Young girl advocates for women in STEM

Ontario Society of Professional Engineers
Photo from Go ENG Girl, 2011. Go ENG Girl is an exciting province-wide opportunity for Grade 7-10 girls to visit their local university to learn from women professionals, academics and students about the wonderful world of engineering.

 

Last week, a 9-year old girl in northern Ontario tried to register for an introductory robotics class at Timmins Public Library. Initially, Cash Cayen was informed that the course was intended for boys only.

Cash decided to create a petition on Change.org to have the library class open to all children, which has now received almost 35,000 signatures of support, not to mention much media attention and encouragement from those working in various science, technology, engineering and mathematics (STEM) fields.

The library has since apologized and opened up the summer program to all children from 9 to 12 years of age.

OSPE would like to applaud Cash for having the courage to push back and stand up for other children in her community and across Ontario who are passionate about science and engineering.

In an interview with CBC Sudbury’s Up North radio program, Cash’s mother Caroline Martel talked about how Ontarians can help address this issue.

“We as a society need to send our girls messages of support and encouragement.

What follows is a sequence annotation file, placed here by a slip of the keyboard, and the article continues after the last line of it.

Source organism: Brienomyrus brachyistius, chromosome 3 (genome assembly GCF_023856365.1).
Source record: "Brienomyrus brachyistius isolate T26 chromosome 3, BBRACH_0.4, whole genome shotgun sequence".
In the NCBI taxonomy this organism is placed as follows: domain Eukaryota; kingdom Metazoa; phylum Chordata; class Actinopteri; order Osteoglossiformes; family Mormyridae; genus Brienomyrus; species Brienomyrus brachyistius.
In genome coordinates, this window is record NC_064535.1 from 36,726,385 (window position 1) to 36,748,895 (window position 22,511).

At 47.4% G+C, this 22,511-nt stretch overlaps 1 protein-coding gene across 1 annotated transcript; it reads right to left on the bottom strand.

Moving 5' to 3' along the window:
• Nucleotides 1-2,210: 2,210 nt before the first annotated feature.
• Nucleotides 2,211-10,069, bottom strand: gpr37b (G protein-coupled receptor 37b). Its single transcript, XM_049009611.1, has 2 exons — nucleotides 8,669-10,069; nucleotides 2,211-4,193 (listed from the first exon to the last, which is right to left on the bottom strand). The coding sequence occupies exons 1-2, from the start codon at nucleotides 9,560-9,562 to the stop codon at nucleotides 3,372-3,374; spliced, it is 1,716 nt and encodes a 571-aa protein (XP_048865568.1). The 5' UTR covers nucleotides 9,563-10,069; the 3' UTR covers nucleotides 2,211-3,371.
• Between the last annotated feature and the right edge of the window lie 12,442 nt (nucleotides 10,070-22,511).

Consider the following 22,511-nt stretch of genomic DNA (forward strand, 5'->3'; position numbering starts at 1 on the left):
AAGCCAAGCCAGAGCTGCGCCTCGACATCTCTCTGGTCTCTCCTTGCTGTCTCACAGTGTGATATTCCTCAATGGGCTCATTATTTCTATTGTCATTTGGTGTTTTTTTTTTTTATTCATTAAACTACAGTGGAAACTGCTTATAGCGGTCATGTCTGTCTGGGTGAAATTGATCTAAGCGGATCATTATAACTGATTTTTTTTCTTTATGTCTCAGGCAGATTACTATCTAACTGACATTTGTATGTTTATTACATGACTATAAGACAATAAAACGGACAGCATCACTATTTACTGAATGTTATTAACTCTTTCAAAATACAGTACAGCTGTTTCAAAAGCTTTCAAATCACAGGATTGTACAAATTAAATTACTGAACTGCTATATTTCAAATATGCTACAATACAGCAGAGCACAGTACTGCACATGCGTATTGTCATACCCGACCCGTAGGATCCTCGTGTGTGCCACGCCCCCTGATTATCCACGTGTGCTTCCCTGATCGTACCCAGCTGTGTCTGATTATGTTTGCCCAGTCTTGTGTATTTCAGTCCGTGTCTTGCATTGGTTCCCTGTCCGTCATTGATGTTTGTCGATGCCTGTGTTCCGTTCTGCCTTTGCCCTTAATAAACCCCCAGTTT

I think that everyone should be empowered and encouraged to learn about and join the STEM fields – especially girls,” Martel said.

Through OSPE’s Women in Engineering Advisory Committee (WEAC), OSPE encourages more women to study engineering, consider engineering as a career, and take on leadership positions in the engineering profession.

As a recent OSPE report found, only 22% of women with engineering degrees actually worked as engineers or engineering managers.

How can we encourage more women to join and remain in the STEM sector? Why do you think it’s important?

 

This Post Has 2 Comments

  1. Sylvie Gagne

    In response to the question “How can we encourage women to join and stay in STEM?” I think that we should reach out to all those women who have left and send them a questionnaire to find out why they left. All of us still in STEM work know university classmates and past colleagues who have left, often for lower pay or simply because they never got that all important first job. I know two engineers who are teaching at the elementary and high school levels… We need to find the root cause(s) and address it. It’s important because as a society we keep repeating the same mistakes… We are not getting to the root of the problem.

    1. Staff

      Thanks very much for your feedback. OPSE agrees that this is an important issue and we are committed to finding out more. OSPE recognizes the value that mentors can play in helping recent engineering graduates gain the information and guidance they need to build their career, obtain their license, and remain in their field of study. OSPE is beginning work on a federally funded, two-year Pilot Mentorship Program to help young women (and men) in the early stages of their careers. Our Engineering Employment Events (E3s), workshops, and job board are also great resources for engineers at all stages of their careers.

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